I was planning to write about this conversation in a few posts, but as the conversation goes further and further away in time, the more my heart overflows with the milk of human kindness, and I have decided not to inflict all of you with too much torture.
I was at my uncle’s home for Diwali, and had just recovered from the flu. My wife was driving so, rum and coke was the order of the day. We have a wonderful brand of rum in India, called “Old Monk”. One of the members of the group Indian Ocean calls the brand -“Budda”, the Indian word for old man.
I have my own joke about how the brand was named “Old Monk”, but it may cause me to be decapitated, so I shall not reveal this in public.
Anyway, I got chatting with an 82 year old doctor. He looked 72 to me, but that is another subject. He was remarkably alert, and does not use a mobile phone, which is a bit of a shocker in today’s world. There was a paper report about how people in India are starting to use land lines more often, because of the clarity of the connection. I prefer using the landline as well.
I have a Sony Experia, and it does not fit into the front pocket of my jeans. So, it was tucked into the back pocket, and one day it will break.
Back to the conversation. It started with my recent trip to Panipat. Panipat is significant in Indian history, and I was talking about how we are in danger of forgetting our past and the lessons to be gleaned from the past. From there, we moved to the Third Battle Of Panipat, which took place after the Mughal Empire had started it’s collapse.
From there, we moved on to the last of the great Mughals – Aurangzeb – and how his character has been distorted in history books. He has been portrayed as a bigot, which he was. Yet, he was a man of discipline, high intellectual stature, simplicity, and one who lived within Islamic Law, and did not go beyond. He is buried in a simple tomb. He was brave in battle, and a super administrator. Yet, the last 26 years of his reign were spent in constant warfare, not governance and this planted the seeds for the collapse of the Mughal Empire. We have never been taught the lessons of the past, and how these can help us protect our present and future.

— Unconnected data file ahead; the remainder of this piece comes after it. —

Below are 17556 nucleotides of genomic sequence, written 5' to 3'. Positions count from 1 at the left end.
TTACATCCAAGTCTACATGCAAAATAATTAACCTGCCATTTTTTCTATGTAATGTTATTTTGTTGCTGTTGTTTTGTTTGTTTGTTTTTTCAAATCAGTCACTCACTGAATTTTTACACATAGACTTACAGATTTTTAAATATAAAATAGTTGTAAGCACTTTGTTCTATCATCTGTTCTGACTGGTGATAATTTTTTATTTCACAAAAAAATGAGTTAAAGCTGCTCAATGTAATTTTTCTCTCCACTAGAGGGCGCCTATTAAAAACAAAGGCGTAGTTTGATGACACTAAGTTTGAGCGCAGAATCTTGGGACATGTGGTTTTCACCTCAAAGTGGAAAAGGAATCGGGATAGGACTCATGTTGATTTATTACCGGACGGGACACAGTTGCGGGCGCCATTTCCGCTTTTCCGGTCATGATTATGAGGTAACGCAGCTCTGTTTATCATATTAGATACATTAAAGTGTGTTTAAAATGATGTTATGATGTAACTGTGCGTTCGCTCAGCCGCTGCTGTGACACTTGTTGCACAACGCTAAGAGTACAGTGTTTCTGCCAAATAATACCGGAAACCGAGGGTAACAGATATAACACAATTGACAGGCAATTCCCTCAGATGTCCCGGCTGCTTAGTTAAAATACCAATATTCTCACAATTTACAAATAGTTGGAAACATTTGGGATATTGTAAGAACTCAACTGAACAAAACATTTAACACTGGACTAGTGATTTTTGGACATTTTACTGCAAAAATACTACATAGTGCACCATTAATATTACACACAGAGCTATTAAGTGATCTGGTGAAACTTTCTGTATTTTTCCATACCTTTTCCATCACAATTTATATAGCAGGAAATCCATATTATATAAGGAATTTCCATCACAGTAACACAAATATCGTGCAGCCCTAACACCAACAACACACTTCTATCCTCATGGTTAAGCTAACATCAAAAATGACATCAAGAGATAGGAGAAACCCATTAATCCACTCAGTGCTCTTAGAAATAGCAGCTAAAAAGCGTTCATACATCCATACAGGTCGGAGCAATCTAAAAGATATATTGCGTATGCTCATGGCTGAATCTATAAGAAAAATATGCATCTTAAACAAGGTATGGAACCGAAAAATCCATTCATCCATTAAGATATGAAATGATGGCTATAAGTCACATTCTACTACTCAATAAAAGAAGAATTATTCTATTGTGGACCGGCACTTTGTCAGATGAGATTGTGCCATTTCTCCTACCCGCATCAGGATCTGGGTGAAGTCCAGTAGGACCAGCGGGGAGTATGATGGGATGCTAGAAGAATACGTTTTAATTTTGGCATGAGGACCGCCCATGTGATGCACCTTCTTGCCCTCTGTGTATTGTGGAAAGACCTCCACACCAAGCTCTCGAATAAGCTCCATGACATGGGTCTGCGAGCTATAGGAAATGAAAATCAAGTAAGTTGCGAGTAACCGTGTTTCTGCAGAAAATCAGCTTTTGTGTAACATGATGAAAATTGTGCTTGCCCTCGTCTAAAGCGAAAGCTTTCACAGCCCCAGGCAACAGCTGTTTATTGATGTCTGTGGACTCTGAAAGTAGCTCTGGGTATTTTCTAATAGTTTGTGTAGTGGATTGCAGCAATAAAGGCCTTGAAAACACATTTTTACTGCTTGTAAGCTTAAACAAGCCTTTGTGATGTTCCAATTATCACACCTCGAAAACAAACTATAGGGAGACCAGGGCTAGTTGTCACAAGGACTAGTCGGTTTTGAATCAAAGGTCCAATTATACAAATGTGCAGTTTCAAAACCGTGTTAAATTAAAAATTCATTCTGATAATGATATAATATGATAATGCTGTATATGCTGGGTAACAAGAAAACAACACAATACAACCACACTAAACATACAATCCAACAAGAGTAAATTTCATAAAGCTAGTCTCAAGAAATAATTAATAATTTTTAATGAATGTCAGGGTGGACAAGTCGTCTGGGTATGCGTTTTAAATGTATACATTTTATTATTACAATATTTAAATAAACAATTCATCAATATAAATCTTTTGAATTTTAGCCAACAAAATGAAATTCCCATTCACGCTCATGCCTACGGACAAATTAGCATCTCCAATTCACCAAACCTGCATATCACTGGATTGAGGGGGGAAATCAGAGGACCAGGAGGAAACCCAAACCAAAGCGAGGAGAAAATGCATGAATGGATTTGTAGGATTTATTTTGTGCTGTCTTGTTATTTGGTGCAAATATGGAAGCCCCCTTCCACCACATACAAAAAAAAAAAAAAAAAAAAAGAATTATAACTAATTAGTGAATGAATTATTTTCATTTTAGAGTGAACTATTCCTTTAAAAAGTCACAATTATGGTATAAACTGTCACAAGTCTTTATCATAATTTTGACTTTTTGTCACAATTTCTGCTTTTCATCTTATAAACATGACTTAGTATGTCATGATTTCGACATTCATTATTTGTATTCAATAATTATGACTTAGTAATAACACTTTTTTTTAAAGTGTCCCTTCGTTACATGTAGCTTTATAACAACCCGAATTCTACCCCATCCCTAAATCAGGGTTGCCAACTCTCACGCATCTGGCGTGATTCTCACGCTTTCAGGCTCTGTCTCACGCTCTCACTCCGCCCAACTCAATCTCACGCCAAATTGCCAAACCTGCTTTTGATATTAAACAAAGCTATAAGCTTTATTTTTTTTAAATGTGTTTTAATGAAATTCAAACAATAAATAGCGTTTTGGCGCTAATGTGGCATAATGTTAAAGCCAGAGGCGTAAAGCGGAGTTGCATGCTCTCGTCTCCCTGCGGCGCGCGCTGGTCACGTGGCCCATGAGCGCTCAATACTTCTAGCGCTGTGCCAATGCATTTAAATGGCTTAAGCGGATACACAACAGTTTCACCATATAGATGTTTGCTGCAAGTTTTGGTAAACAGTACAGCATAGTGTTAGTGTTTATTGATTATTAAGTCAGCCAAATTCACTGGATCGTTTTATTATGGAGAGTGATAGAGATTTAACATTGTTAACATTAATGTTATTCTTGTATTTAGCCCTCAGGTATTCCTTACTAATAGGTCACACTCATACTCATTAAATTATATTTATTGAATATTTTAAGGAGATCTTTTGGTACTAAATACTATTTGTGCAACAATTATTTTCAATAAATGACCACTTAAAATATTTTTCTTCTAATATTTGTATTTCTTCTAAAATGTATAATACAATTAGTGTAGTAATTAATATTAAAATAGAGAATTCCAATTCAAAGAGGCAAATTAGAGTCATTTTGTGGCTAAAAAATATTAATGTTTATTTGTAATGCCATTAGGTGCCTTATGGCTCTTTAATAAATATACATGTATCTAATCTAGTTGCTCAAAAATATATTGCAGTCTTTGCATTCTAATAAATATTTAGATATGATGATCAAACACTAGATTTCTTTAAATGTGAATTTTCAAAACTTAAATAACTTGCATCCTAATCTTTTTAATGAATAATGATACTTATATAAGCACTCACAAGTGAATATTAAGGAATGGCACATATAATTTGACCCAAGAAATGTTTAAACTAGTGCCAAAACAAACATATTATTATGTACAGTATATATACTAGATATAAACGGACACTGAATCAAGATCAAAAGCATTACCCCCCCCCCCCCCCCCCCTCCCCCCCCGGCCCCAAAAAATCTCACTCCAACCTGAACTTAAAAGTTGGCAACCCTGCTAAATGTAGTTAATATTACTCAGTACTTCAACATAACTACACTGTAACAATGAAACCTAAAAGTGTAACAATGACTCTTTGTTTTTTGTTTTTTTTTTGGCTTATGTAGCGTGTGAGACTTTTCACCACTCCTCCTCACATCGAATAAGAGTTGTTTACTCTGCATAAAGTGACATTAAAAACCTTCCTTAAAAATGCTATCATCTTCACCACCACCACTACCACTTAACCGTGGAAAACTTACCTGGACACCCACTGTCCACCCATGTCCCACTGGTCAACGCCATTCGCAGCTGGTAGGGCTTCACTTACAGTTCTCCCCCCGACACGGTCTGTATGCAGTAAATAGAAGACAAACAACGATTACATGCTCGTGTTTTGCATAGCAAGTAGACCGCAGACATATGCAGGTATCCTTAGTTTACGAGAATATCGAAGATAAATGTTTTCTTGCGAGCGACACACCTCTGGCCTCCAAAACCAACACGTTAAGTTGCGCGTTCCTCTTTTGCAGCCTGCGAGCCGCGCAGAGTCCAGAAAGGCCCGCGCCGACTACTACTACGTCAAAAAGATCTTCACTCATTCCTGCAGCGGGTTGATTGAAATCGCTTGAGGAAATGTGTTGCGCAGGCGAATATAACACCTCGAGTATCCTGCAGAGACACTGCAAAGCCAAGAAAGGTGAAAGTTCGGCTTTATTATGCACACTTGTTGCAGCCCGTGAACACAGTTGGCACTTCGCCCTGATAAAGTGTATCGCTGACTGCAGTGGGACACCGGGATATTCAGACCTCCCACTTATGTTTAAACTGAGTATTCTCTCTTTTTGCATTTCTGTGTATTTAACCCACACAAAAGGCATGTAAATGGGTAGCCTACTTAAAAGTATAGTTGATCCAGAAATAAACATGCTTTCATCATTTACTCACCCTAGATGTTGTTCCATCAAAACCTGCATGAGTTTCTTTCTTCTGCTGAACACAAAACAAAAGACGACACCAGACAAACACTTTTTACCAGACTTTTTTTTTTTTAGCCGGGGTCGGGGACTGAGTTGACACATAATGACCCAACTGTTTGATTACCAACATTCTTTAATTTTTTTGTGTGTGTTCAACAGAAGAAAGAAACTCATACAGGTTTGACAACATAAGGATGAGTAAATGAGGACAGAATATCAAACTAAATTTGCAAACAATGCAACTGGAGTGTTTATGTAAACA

We moved on to the state of India, the recent failures of the Indian Congress, and how they messed up India over the last decade. they should have read about Aurangzeb.
The conversation moved on to education, and about how the stress must move from rote to application.
We continued the conversation post dinner and moved on to a few more topics.
In short, it was one of the best conversations I have had in a long while.
What was great was:
- We were talking to each other as people. We looked each other in the eye, and spoke to each other, and not at each other
- We were not communicating via text message, or WhatsApp, or WeChat, or email, or Facebook. Of course, these tools help in long distance friendships. But think – the art of letter writing has been replaced by the art of writing short, mangled sentences. In this age of communication, we don’t have the time to read properly crafted sentences, nor the patience to appreciate them
The art and habit of a wonderful conversation is still not dead. This was something to cheer about on Diwali night!